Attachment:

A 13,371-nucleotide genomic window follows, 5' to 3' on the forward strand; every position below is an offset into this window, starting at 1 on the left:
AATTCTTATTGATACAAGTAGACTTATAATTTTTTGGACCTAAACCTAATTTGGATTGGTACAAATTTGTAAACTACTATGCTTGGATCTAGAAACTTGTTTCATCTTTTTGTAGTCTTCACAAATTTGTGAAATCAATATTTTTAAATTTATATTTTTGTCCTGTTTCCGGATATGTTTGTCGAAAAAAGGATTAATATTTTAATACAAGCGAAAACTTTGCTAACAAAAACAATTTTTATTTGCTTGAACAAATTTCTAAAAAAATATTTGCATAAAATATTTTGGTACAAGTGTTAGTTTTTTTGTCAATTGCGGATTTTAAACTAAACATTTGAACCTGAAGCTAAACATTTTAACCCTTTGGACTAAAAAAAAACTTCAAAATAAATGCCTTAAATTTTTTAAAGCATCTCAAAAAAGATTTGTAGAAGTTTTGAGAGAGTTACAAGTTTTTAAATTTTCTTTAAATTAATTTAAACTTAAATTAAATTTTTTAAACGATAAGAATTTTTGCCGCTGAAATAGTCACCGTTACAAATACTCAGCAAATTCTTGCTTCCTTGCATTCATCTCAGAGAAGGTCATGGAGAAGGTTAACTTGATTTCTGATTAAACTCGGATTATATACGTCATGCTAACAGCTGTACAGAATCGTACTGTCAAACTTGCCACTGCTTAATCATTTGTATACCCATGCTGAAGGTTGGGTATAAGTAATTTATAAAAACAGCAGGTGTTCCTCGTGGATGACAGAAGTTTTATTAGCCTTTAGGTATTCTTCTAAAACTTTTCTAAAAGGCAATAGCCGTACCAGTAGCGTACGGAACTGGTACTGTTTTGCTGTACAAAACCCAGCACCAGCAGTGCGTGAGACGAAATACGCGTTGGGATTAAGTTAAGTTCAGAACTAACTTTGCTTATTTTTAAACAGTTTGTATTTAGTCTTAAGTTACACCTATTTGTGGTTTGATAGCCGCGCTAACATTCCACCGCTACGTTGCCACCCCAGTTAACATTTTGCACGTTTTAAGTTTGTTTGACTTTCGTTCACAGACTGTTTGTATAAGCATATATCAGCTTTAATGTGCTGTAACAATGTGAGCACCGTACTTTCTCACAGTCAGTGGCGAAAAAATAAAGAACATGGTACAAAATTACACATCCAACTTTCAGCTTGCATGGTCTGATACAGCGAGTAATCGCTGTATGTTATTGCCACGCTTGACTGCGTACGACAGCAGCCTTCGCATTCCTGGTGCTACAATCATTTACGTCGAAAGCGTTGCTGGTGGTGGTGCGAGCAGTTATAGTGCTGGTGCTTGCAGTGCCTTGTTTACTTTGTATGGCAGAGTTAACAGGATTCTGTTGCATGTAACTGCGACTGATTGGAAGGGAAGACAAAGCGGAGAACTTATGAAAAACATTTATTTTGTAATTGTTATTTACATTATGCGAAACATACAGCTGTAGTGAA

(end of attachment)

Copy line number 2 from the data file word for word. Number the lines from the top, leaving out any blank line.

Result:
AATTCTTATTGATACAAGTAGACTTATAATTTTTTGGACCTAAACCTAATTTGGATTGGTACAAATTTGTAAACTACTATGCTTGGATCTAGAAACTTGTTTCATCTTTTTGTAGTCTTCACAAATTTGTGAAATCAATATTTTTAAATTTATATTTTTGTCCTGTTTCCGGATATGTTTGTCGAAAAAAGGATTAATATTTTAATACAAGCGAAAACTTTGCTAACAAAAACAATTTTTATTTGCTTGAACAAATTTCTAAAAAAATATTTGCATAAAATATTTTGGTACAAGTGTTAGTTTTTTTGTCAATTGCGGATTTTAAACTAAACATTTGAACCTGAAGCTAAACATTTTAACCCTTTGGACTAAAAAAAAACTTCAAAATAAATGCCTTAAATTTTTTAAAGCATCTCAAAAAAGATTTGTAGAAGTTTTGAGAGAGTTACAAGTTTTTAAATTTTCTTTAAATTAATTTAAACTTAAATTAAATTTTTTAAACGATAAGAATTTTTGCCGCTGAAATAGTCACCGTTACAAATACTCAGCAAATTCTTGCTTCCTTGCATTCATCTCAGAGAAGGTCATGGAGAAGGTTAACTTGATTTCTGATTAAACTCGGATTATATACGTCATGCTAACAGCTGTACAGAATCGTACTGTCAAACTTGCCACTGCTTAATCATTTGTATACCCATGCTGAAGGTTGGGTATAAGTAATTTATAAAAACAGCAGGTGTTCCTCGTGGATGACAGAAGTTTTATTAGCCTTTAGGTATTCTTCTAAAACTTTTCTAAAAGGCAATAGCCGTACCAGTAGCGTACGGAACTGGTACTGTTTTGCTGTACAAAACCCAGCACCAGCAGTGCGTGAGACGAAATACGCGTTGGGATTAAGTTAAGTTCAGAACTAACTTTGCTTATTTTTAAACAGTTTGTATTTAGTCTTAAGTTACACCTATTTGTGGTTTGATAGCCGCGCTAACATTCCACCGCTACGTTGCCACCCCAGTTAACATTTTGCACGTTTTAAGTTTGTTTGACTTTCGTTCACAGACTGTTTGTATAAGCATATATCAGCTTTAATGTGCTGTAACAATGTGAGCACCGTACTTTCTCACAGTCAGTGGCGAAAAAATAAAGAACATGGTACAAAATTACACATCCAACTTTCAGCTTGCATGGTCTGATACAGCGAGTAATCGCTGTATGTTATTGCCACGCTTGACTGCGTACGACAGCAGCCTTCGCATTCCTGGTGCTACAATCATTTACGTCGAAAGCGTTGCTGGTGGTGGTGCGAGCAGTTATAGTGCTGGTGCTTGCAGTGCCTTGTTTACTTTGTATGGCAGAGTTAACAGGATTCTGTTGCATGTAACTGCGACTGATTGGAAGGGAAGACAAAGCGGAGAACTTATGAAAAACATTTATTTTGTAATTGTTATTTACATTATGCGAAACATACAGCTGTAGTGAA